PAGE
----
Years ago, my friend Lois shared a tip for growing marigolds that is one of the best gardening tips I have ever received. It goes like this: In late spring, after the soil has warmed, sow a cheap packet of marigold seeds in a small nursery bed that is convenient to weed and water. When the marigold seedlings grow to 4 inches (10 cm) high, dig and move them to places where you want bold fall color similar to what you might get with chrysanthemums. Because of their late start, the marigolds hold their fire until summer's end, then cover themselves with blossoms for two months, or until the first hard freeze takes them down. Handled this way, marigolds make chrysanthemums look lazy.
Types of Marigolds
Marigolds have tropical or semi-tropical origins in the Americas, which explains their need for warm growing conditions. Marigold species vary in size and in the other talents they bring to the garden, but all make phenomenal color plants for fall.
Large-flowered marigolds (Tagetes erecta) are stiffly upright plants that grow to about 24 inches (60 cm) tall, and produce big, ruffled flowers in shades of yellow and orange. Sometimes called African or American marigolds, these heavy bloomers can appear somewhat clunky in the summer garden, but in the fall the burning balls of color are a visual treat.
Speaking of vision, deep orange marigold petals are an excellent source of lutein and zeaxanthin, two phytochemicals associated with eye health. Many natural lutein dietary supplements are based on extracts from marigold petals, which retain their lutein and lycopene when dried. You can consume dried marigold petals directly, by adding the flakes to smoothies or teas, or by feeding them to your chickens and then eating the eggs.
French marigolds (Tagetes patula) are smaller in all ways compared to their larger cousins. Growing into rounded bushes about 18 inches (45 cm) tall, French marigolds are thought to be an interspecies hybrid between large-flowered marigolds and signet marigolds (see below). The foliage of French marigolds releases a musky fragrance when crushed, like that of large-flowered marigolds.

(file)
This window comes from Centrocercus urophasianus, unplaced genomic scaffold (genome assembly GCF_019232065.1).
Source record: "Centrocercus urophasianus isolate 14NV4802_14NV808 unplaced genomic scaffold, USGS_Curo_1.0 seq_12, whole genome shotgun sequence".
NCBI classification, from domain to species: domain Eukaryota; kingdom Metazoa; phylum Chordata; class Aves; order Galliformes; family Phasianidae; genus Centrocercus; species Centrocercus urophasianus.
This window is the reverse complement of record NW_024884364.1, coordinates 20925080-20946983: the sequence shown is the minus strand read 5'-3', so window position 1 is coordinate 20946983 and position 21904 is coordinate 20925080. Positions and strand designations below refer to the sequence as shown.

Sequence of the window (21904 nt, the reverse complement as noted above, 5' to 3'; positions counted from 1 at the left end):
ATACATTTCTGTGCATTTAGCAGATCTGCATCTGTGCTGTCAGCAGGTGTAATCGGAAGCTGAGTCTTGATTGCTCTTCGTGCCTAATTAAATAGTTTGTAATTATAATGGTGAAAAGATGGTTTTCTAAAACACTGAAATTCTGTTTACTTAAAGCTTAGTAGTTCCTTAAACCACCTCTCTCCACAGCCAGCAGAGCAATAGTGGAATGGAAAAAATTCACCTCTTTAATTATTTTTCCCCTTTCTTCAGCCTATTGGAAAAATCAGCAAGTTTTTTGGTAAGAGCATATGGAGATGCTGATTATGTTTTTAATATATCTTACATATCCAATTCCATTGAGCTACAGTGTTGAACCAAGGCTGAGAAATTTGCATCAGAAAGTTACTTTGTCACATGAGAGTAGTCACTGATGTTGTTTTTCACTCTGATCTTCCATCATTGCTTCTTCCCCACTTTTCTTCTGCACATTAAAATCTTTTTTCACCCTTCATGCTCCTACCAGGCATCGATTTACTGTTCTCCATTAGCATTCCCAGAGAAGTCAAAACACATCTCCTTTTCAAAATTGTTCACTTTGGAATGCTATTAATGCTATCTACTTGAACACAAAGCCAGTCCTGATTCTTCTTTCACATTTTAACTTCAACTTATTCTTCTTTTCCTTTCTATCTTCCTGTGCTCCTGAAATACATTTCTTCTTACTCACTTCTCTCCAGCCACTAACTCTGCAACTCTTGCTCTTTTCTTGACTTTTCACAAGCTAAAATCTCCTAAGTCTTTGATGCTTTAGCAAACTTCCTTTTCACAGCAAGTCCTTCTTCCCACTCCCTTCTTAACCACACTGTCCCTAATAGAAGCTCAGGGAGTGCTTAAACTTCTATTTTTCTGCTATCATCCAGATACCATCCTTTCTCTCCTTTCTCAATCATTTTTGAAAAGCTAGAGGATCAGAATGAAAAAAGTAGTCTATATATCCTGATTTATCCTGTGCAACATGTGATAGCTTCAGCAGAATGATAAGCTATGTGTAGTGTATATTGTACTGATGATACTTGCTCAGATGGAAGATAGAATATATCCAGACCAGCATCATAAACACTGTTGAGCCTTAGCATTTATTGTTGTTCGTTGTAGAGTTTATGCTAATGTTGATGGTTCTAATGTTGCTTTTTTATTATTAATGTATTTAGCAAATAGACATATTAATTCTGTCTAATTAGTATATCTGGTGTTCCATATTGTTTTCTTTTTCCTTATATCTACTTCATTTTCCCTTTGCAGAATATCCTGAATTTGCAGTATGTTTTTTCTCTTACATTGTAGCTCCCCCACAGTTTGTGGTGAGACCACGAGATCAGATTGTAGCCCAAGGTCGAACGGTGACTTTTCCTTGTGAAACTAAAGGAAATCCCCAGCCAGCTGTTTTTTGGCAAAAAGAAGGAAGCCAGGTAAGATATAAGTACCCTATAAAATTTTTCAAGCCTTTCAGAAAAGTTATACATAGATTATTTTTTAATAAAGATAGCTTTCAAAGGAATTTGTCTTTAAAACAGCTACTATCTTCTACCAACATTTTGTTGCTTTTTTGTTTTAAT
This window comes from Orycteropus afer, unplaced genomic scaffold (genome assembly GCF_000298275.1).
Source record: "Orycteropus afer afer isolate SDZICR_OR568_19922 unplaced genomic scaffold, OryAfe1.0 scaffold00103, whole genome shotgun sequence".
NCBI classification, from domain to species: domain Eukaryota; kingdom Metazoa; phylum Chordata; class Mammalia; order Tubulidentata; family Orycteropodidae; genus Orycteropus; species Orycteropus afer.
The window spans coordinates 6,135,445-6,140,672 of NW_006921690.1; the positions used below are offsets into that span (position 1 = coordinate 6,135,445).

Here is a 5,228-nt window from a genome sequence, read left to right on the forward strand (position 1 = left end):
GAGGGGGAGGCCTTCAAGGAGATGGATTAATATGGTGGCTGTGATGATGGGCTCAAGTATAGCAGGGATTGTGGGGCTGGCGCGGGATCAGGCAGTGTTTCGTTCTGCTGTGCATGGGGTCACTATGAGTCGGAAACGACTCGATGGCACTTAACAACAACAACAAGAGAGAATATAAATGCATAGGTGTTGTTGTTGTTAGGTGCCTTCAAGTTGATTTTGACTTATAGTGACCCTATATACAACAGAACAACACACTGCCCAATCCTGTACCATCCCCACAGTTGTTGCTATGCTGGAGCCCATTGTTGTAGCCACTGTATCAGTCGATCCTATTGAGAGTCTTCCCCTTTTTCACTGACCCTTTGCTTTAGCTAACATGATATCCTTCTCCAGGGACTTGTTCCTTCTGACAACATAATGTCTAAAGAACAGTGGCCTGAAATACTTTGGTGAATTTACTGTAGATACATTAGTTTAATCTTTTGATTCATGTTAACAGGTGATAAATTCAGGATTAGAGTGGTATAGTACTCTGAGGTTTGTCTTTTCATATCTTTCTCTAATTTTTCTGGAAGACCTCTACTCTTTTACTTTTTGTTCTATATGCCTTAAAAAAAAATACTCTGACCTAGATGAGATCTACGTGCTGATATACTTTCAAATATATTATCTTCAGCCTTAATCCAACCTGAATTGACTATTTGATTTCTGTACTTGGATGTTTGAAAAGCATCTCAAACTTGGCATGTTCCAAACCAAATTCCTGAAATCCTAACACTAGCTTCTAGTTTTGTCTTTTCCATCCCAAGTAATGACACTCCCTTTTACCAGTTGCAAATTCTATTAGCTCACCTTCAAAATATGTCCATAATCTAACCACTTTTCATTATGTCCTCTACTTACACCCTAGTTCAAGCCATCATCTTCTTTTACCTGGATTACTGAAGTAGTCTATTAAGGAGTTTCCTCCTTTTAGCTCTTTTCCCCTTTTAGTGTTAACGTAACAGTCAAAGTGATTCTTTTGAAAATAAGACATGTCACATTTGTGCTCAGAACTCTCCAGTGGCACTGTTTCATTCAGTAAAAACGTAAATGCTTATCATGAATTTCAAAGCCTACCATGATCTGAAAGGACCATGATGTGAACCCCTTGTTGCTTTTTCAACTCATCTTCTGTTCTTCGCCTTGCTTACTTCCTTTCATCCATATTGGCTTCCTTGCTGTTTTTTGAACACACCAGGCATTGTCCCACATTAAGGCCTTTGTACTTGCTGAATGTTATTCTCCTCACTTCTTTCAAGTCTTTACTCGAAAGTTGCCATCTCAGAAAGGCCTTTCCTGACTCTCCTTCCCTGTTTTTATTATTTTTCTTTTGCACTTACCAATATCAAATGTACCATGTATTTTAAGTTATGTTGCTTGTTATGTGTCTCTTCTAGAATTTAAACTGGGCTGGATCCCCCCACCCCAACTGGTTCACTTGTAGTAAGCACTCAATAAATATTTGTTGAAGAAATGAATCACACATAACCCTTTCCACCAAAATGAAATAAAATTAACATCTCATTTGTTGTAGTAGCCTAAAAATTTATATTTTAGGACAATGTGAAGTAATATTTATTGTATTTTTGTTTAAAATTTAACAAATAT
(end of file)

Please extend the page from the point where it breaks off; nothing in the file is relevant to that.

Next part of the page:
French marigolds are heavily used in commercial landscapes because they deliver such great low-maintenance color, but gardeners have other reasons for growing these bomb-poof flowers. Most marigolds inhibit soil-borne rootknot nematodes, but French marigolds are especially talented at luring nematodes to their death. In warm climates with sandy soil where nematodes are a constant concern, cover cropping with French marigolds can be a valuable management tool.
Signet Marigolds (Tagetes tenuifolia) are airy, winsome plants compared to other marigolds. The thin stems are prone to falling into a cascade, which is eventually covered with hundreds of petite yellow, orange, or mahogany flowers.
When crushed, the foliage of signet marigolds gives off a citrusy fragrance, and the petals have a sweet floral flavor when chopped into salads. By far the best marigold for containers, little signets are often known as gem marigolds due to the sustained popularity of the 'Lemon Gem' and 'Orange Gem' varieties. Bicolored 'Starfire' and dark red-orange 'Paprika' are equally good, and it's easy to save and replant seeds from plants you especially like.
In Mexico, marigold blossoms are used to decorate graves, but in India the pure orange and yellow shades of marigold (gendu) blossoms have earned them important places in religious and cultural ceremonies. Marigolds are by far the most widely grown flower in India, but the marigolds in my autumn garden need no special meaning. It is enough that they provide flawless color in the waning days of fall.
By Barbara Pleasant